Sid Sheinberg, the longtime president and chief operating officer of MCA and Universal Studios who is also credited for discovering Stephen Spielberg, died Thursday. He was 84.
His son, producer and director Jon Sheinberg, made the news public on Instagram. A cause of death was not disclosed.
“Sadly my dad (Sid Sheinberg) died today,” Jonathan Sheinberg wrote. “He was an amazing man and will be missed very much. We loved him tremendously and will forever miss him.”
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“My heart is broken at this news. For now let me just say that Sid had a big personality and a tender heart,” Spielberg said in a statement through Amblin Entertainment late Thursday. “He was the tallest most stand up guy I ever knew. He gave birth to my career and made Universal my home.
“He gave me ‘Jaws,’ I gave him ‘E.T.,’ and he gave me ‘Schindler’s List.’ We were a team for 25 years and he was my dear friend for 50. I have no concept about how to accept that Sid is gone. For the rest of my life I will owe him more than I can express.”
In a separate statement, Amblin Entertainment said: “We are deeply saddened to learn of Sid Sheinberg’s passing. Without Sid recognizing the talent in a young man with a passionate dream of becoming a director, we wouldn’t have the astonishing career of Steven Spielberg as it is. Godspeed, Mr. Sheinberg.”
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Born in 1935 in Corpus Christ, Texas, to Jewish immigrant parents, Sheinberg attended Columbia University and Columbia Law School, moving to Los Angeles in 1958 for a teaching position at UCLA. The next year, he joined the legal department of Revue Productions, formerly the television subsidiary of MCA Inc., and predecessor to Universal Television. He stayed with the company for nearly 40 years.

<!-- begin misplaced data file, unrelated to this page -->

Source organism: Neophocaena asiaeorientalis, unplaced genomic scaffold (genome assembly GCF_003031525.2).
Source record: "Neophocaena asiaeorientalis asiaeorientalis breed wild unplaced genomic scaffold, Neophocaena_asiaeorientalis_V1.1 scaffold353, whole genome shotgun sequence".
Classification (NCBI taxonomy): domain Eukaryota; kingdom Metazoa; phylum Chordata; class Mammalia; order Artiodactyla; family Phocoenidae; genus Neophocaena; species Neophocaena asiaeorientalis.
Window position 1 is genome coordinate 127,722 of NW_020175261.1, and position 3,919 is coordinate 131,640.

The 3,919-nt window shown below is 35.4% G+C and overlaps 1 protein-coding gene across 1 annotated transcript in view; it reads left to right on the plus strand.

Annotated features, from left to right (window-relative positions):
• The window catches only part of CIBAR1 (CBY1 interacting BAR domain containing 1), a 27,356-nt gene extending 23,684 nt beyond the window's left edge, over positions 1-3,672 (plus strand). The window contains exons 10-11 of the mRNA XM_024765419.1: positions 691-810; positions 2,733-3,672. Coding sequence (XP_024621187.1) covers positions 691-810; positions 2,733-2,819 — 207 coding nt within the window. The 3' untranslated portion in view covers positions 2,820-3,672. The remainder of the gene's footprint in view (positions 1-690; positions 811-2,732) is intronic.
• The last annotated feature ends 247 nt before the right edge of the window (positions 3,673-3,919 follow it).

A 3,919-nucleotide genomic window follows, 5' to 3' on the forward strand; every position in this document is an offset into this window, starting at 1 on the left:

Elected president and COO of MCA and Universal Studios in 1973, Sheinberg, alongside longtime Universal and MCA chief Lew Wasserman, guided Universal to huge success, thanks in part to his close friendship with a young director named Steven Spielberg.
Having seen Spielberg’s short film “Amblin'” in 1968, Sheinberg gave Spielberg his first job directing a segment of the pilot episode of Rod Serling’s “Night Gallery,” which led to more work and, eventually, a seven-year contract. Early on in their relationship, Sheinberg told the director: “a lot of people will stick with you in success; I’ll stick with you in failure.”
Just after Sheinberg’s promotion to president, Universal released Spielberg’s theatrical directorial debut, “The Sugarland Express.” Spielberg would go on to direct some of the most successful films of the era for the studio, including “Jaws,” “E.T. the Extra-Terrestrial,” “Jurassic Park” and “Schindler’s List.” The two remained close for the rest of Sheinberg’s life.
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Sheinberg also made Universal a power in the music industry, overseeing the $61 million purchase of Motown Records in 1988, and the $550 million purchase of Geffen Records in 1990. That same year, he achieved even greater heights when he facilitated the sale of MCA and Universal to Matsushita Electric for more than $6 billion.
After Universal was taken over by the Seagram Company in 1995, Sheinberg stepped down. He continued to produce films through his The Bubble Factory banner, which he co-founded with his sons, Jon and Bill.
“We are all saddened by the passing of Sid Sheinberg and our thoughts are with his family and friends,” Ron Meyer, vice chairman of NBCUniversal, said in a statement. “He will be forever a part of Universal Studios’ legacy and his contributions to the industry will never be forgotten.”
Sheinberg received Columbia College’s John Jay Award in 1981. He was made a lifetime honorary member of the Directors Guild of America in 1989. He received the AIDS Project Los Angeles Commitment to Life Award in 1991 and the Medal of Honor from the American Academy of Achievement in 1994.
In 1996, he received the GLAAD Media Award. He was also vice chairman of Human Rights Watch, and co-founder of the Children’s Action Network, among other accolades.
He is survived by his wife of 63 years, Lorraine Gary, and his sons.